Tuesday, July 9, 2013

Now You See Me / *** (2013)

Stage magic is the plot device of a thousand outcomes. The utter chutzpah of showmen whose elaborate tricks become the crux of a movie screenplay routinely come with the same predicament as magic shows themselves, which is that the overreaching effect can easily be offset by implausibility if the material on display lacks focus, or fails to exploit any possible sense of wonderment. The “magic” on display, too, must inspire us to think about their mechanics and execution; because tricks are designed as momentary thrills, they only resonate if the audience is bathed in their intrigue. When the ingredients come together successfully, you get films like “The Prestige” or “The Illusionist” – endeavors that work well from the narrative context while at the same being thought-provoking entertainment. On the flip side of the coin, you can get something as ludicrous as “The Incredible Burt Wonderstone,” which cares nothing about the craft and uses it as a cheap tool to propel much less interesting ideas and laughs.

“Now You See Me,” the latest of these endeavors, is surprisingly delightful audience entertainment, unburdened by overzealous special effects and loud soundtrack cues and driven by a story that, well, just likes the idea of being smart. In a movie climate where every other thriller or action film is driven by a need to overachieve on surface values, this is more remarkable than refreshing; especially surprising, furthermore, is the notion that the movie establishes a certain skillful pacing with its secrets, only revealing enough in stages so that viewers are on the same track as the characters. In separate quarters, writer Ed Solomon and director Louise Leterrier have checkered pasts in the movies, ranging from passable escapist entertainment to underwhelming misfires. Here, they have tapped into an undeniable chemistry that elevates their mutual enthusiasm. The result is a lot more fun than it probably has the right to be.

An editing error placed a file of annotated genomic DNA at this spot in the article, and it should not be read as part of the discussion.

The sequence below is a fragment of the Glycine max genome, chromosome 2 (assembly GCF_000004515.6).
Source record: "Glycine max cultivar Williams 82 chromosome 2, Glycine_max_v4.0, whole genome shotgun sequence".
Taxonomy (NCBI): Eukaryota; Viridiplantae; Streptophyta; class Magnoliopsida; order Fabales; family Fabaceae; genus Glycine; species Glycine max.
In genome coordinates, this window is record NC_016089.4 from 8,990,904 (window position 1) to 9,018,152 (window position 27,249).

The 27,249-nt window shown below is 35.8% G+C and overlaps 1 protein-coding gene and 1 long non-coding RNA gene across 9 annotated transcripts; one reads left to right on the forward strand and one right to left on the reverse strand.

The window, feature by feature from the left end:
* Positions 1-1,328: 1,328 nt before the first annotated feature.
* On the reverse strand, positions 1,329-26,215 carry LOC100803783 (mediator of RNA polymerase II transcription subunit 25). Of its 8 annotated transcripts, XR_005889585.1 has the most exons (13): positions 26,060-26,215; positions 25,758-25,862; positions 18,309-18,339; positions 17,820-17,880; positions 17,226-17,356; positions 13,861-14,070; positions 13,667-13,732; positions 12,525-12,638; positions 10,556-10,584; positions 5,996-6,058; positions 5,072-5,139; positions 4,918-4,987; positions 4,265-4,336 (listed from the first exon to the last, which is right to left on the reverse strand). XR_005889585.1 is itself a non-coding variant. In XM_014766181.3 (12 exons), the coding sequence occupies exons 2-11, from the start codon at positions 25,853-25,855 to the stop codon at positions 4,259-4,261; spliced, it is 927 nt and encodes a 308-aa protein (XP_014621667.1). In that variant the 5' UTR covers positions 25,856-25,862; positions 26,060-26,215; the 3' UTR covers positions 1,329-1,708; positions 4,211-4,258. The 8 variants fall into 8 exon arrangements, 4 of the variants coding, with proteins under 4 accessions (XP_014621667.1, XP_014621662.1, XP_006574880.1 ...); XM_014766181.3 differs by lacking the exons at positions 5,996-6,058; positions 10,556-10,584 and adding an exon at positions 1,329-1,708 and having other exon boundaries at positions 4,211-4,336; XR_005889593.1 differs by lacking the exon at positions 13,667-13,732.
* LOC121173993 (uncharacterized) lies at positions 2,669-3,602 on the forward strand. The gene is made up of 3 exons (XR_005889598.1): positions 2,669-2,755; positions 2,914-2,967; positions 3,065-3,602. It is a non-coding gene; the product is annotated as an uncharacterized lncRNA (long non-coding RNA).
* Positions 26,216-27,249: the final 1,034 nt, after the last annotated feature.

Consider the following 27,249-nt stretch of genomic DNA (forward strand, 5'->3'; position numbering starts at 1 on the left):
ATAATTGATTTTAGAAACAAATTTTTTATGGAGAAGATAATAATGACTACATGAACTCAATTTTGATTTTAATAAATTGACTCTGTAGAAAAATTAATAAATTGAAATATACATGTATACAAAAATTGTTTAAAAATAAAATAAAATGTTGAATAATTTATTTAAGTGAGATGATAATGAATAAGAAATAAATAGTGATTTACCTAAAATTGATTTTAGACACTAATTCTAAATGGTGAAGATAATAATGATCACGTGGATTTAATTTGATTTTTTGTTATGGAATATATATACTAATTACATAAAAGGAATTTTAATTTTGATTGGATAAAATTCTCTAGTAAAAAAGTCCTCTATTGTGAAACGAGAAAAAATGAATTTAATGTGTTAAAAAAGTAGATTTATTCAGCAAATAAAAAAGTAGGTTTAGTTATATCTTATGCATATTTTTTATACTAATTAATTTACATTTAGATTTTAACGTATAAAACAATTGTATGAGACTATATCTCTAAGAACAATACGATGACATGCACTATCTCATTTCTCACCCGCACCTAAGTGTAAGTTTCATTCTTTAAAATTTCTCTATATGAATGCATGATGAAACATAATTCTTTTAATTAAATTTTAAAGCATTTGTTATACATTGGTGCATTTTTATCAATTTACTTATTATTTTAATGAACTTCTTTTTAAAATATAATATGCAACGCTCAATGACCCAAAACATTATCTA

The film’s leads are actually not the magicians; they are, however, the backbone for which every crucial detail and move is made throughout the story. As the movie opens, we meet all four of them in isolated sequences: J. Daniel Atlas (Jesse Eisenberg) performs an elaborate card trick that finishes with offbeat fanfare; Merrit McKinney (Woody Harrelson) uses hypnosis and mind reading as vindictive tools against a man hiding naughty secrets from his wife; Jack Wilder (Dave Franco) employs generic sleight of hand deceits to pull attention away from a more sordid agenda (namely, that he is actually a clever pickpocket); and Henley Reeves (Isla Fisher) puts an intriguing spin on a famous water chamber escape involving piranhas. The four seemingly unrelated stage manipulators are then summoned quite quickly to a seedy hotel room following their brief introductions. Who has asked all four to come? And for what purpose are they there? The movie intentionally does not make these points clear; instead, it gives them just a brief glimpse into something potentially dynamic, and then fast forwards a year in order to keep the mystery hidden for a while longer.

The following year, the quartet of magicians is now a touring ensemble known as the Four Horsemen, putting on wide-scale magic shows in places like Vegas and combining their distinct skills to create even more lively circumstances for illusions. The finale of their first show is the narrative hook that fuels the intrigue; after selecting a volunteer, they perform an elaborate act that suggests their guinea pig is transported thousands of miles away into a secret bank vault containing millions of dollars in cash, and all of it will wind up in the hands of the audience before the act is over. The audience does not buy that this is authentic bank robbery; however, in concluding scenes, we observe bank authorities opening the same vault, and finding their existing mountain of money completely depleted, with no obvious signs of forced entry.